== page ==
Lucky Puppy in Argyle

By Ben Westcott, Chronicle Staff Writer

Since opening in 2019, Lucky Puppy Great Beginnings Adoption Center in Argyle said it has placed approximately 2,000 dogs in safe, loving homes.

Dogs awaiting adoption. Chronicle photo/Ben Westcott
The dogs come from the western Florida panhandle. Lucky Puppy Rescue was founded in Bonifay, Florida in 2008 at a 125-acre family farm.

How its adoption center ended up at 511 Pleasant Valley Road in Argyle starts with some Saratoga Springs snowbirds who wintered in Florida. They volunteered at Lucky Puppy, eventually bringing some pups back.

Founder Teri Mattson says, “We would ship up a few dogs at a time and get them adopted, but we have so many, that we eventually started looking for a property to buy to use for an adoption center…

“And that’s where we kind of lucked into this place, because it used to be a dog kennel.”

“For years, we had sent dogs north, even to Pennsylvania and Maine, because we have such a low opportunity in the South,” Ms. Mattson said. “They were saturated there with dogs.”

“The area where we live is very low socio-economic, and they don’t value the animals in the same way that we do,” Ms. Mattson said of the Florida region where the rescue is based. “So there’s lots of overpopulation where dogs don’t get spayed and neutered.”

“Animals are a very low priority in the South,” she said. “And it’s generational…the dogs don’t go to the vet, the dogs don’t get fed regular food. And they have litters of puppies and they take them and give them away free or they dump them. So many are abandoned.

“It’s a lower standard of care,” says Ms. Mattson. “For them it’s an animal and it stays in the yard. A very common term in Florida is yard dog. They never go in the house, they never get in the car to go for a ride…

“It’s a different mentality. It’s just like cattle out there in the field. But at least cattle make money. So dogs are really just kind of an extra living ornament there for most people.”

Founder and director Teri Mattson, left, and dog handler Hannah Allen. Chronicle photo/Ben Westcott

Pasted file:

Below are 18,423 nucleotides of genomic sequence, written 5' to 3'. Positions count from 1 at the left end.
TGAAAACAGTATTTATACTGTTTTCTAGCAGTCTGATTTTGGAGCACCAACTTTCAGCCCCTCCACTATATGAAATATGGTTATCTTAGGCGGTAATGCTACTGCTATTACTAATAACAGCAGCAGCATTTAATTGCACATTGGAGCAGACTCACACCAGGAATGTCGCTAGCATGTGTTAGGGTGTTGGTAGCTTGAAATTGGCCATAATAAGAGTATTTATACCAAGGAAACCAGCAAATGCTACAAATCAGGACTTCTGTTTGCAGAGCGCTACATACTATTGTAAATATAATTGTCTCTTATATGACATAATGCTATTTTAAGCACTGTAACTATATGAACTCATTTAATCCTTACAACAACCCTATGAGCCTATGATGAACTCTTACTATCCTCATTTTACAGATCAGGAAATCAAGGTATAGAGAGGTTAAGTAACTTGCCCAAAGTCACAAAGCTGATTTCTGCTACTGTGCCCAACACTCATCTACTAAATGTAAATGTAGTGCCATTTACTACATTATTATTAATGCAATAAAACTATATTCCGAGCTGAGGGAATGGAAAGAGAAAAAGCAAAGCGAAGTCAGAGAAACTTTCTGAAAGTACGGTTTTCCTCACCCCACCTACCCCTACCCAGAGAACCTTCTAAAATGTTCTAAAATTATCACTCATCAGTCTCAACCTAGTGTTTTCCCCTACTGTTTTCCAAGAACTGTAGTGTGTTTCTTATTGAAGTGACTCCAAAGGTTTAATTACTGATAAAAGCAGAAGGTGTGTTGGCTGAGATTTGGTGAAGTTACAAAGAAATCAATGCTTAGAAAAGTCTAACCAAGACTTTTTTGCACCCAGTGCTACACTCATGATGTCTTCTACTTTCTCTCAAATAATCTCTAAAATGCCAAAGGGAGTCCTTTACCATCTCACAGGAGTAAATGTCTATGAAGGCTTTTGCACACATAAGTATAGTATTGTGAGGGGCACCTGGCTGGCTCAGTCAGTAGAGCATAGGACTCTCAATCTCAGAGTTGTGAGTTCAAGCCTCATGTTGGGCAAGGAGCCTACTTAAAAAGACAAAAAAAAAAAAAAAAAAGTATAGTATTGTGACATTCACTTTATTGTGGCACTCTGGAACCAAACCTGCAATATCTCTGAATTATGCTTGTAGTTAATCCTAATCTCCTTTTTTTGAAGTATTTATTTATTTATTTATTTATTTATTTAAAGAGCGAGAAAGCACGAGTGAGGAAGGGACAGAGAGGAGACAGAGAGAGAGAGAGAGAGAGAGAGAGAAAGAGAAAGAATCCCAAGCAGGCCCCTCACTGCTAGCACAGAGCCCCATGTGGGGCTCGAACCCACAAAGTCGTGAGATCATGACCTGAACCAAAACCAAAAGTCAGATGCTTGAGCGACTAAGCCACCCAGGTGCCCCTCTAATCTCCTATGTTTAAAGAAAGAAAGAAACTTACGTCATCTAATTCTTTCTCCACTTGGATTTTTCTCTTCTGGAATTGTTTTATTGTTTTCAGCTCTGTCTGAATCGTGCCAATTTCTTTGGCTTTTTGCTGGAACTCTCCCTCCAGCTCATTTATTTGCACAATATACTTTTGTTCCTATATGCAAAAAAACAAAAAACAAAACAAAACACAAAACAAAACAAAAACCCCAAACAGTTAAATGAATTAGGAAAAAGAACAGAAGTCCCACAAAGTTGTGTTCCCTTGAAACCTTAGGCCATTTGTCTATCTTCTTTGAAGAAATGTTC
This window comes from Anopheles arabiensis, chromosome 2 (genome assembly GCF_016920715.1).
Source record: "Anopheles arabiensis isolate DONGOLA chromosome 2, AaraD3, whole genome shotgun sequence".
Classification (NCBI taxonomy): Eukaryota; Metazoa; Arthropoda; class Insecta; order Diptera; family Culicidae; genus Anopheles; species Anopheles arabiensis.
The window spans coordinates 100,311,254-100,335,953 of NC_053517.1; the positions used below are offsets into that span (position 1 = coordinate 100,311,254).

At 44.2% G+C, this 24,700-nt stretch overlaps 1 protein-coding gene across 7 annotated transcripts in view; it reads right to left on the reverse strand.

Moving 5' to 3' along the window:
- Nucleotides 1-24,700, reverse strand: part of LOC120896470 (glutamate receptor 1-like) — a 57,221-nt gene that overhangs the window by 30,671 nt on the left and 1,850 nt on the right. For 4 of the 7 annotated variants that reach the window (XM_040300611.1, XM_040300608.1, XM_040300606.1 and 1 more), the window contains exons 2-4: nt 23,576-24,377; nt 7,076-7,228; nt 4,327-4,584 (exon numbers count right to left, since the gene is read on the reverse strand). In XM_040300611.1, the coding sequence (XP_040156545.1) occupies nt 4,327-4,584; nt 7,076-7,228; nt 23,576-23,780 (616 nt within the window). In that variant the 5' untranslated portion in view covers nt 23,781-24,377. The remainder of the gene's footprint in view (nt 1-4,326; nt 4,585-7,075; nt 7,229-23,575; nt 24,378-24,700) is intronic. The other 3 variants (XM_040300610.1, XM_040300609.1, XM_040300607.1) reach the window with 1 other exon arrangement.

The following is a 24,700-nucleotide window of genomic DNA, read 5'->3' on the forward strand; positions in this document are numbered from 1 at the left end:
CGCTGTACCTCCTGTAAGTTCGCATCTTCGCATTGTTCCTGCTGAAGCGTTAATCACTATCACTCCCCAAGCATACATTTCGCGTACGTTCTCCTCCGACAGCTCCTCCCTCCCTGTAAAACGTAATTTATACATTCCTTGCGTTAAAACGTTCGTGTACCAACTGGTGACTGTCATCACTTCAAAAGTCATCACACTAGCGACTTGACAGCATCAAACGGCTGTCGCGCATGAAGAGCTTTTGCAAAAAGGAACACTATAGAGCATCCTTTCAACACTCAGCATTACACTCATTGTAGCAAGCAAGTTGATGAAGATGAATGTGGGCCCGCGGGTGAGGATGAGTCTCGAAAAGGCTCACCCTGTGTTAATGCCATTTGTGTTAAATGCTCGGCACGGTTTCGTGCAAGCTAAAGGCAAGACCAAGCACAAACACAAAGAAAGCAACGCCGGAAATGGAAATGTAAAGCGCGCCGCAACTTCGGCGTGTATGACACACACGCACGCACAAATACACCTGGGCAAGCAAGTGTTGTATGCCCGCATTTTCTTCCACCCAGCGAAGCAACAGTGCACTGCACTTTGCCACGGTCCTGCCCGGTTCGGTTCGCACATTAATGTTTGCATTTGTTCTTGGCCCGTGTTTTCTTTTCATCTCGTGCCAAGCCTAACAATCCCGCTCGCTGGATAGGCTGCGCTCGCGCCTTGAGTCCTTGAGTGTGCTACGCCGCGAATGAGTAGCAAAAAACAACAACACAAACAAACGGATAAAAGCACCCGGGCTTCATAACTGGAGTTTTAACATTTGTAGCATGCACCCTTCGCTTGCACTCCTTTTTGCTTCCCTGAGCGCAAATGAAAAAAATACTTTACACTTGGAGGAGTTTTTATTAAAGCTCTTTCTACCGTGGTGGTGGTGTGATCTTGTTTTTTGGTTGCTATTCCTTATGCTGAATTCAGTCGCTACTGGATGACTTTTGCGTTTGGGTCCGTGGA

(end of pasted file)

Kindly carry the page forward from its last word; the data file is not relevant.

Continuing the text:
She said Lucky Puppy picks up neglected, abandoned and abused dogs, including strays running loose and dogs about to be euthanized at shelters.

The rescue focuses a lot on pregnant dogs and raising litters because they’re so at-risk, Ms. Mattson said.

“Not a lot of rescues will do that because of the time involved to raise a litter of puppies and take care of the mom through that period, and then the risk involved with keeping them healthy, with parasites and viruses,” she said. “But that’s kind of turned out to be our niche over the years as we’ve expanded.”

She said that at the farm in Florida, usually around 200 dogs are fed, vetted, cleaned, socialized, fixed, and cared for until they are deemed ready for adoption.

The adoptable dogs are then loaded onto a big commercial bus with crates for the 24-hour drive to Argyle. Ms. Mattson said the roundtrip cost is about $2,700, and the trip is made two to three times a month.

As for the fee people pay to adopt dogs in Argyle, she said, “The puppies are $600; adults are $500. All are vaccinated, sterilized, microchipped.”

Lucky Puppy is a registered 501(c)3 not-for-profit. Its annual revenue was $614,179 in 2020, the most recent year in its IRS Form 990 tax filing.

In Argyle, they house around 30 dogs at any given time, in three buildings on the just under six-acre property. There are several outdoor play areas and a trail system through the woods.

Ms. Mattson said they’re looking to expand. “It’s not big enough for us,” she said. “We have many more dogs that can come north than we have kennel space for. I might have plenty of dogs ready for adoption, but no kennel for them.”

She said, “We’ve got another kennel in place, we’re just waiting on the weather and some funding to set up the concrete and the fencing and things like that.”

While the dogs are at Great Beginnings, “We want to make sure everybody’s healthy and in good behavior. We partner with a vet here locally and we also partner with a local trainer. We try to make sure that each of the dogs are in great shape before we hand them off to the new family.

“We have some great volunteers,” Ms. Mattson said. “It’s incredible. Especially when the sun’s out. This weekend we had people walking dogs all over the property and playing with puppies.”

She said, “We have at least two staff members on the facility every day, but we would like to have more. We just need to do a little more fundraising for that.”

She said that the organization is looking for an office manager.

Ms. Mattson said they put a lot of effort into teaching the canines manners. “We try to give the dogs a head start, which is a true benefit for the adopter,” she said. People come from Albany, Vermont, Massachusetts and Canada to adopt.

“We’re not in a hot spot, but we’re in a reasonable distance of quite a few different places,” Ms. Mattson said.

Over the last year Great Beginnings started having open houses at least once a month. “It’s a great way to get people to come see the facility, and then also be able to play with the dogs and pick a dog that might be the right fit for them,” she said. They do adoption events offsite too.

Ms. Mattson tries to ward off misconceptions about the adoption center.

“Sometimes people think it’s a shelter and they think of doggy jail,” she said.

“We are not doggy jail. We’ve got lots of little activities that people can do if they come volunteer. And the more that dogs meet people, the more social they become, which makes their adoptions more successful. We need people to help us sometimes with chores and maintenance, but we also need people to handle the dogs, which helps build their confidence.”

Lucky Puppy’s website is Phone (518) 638-7290.

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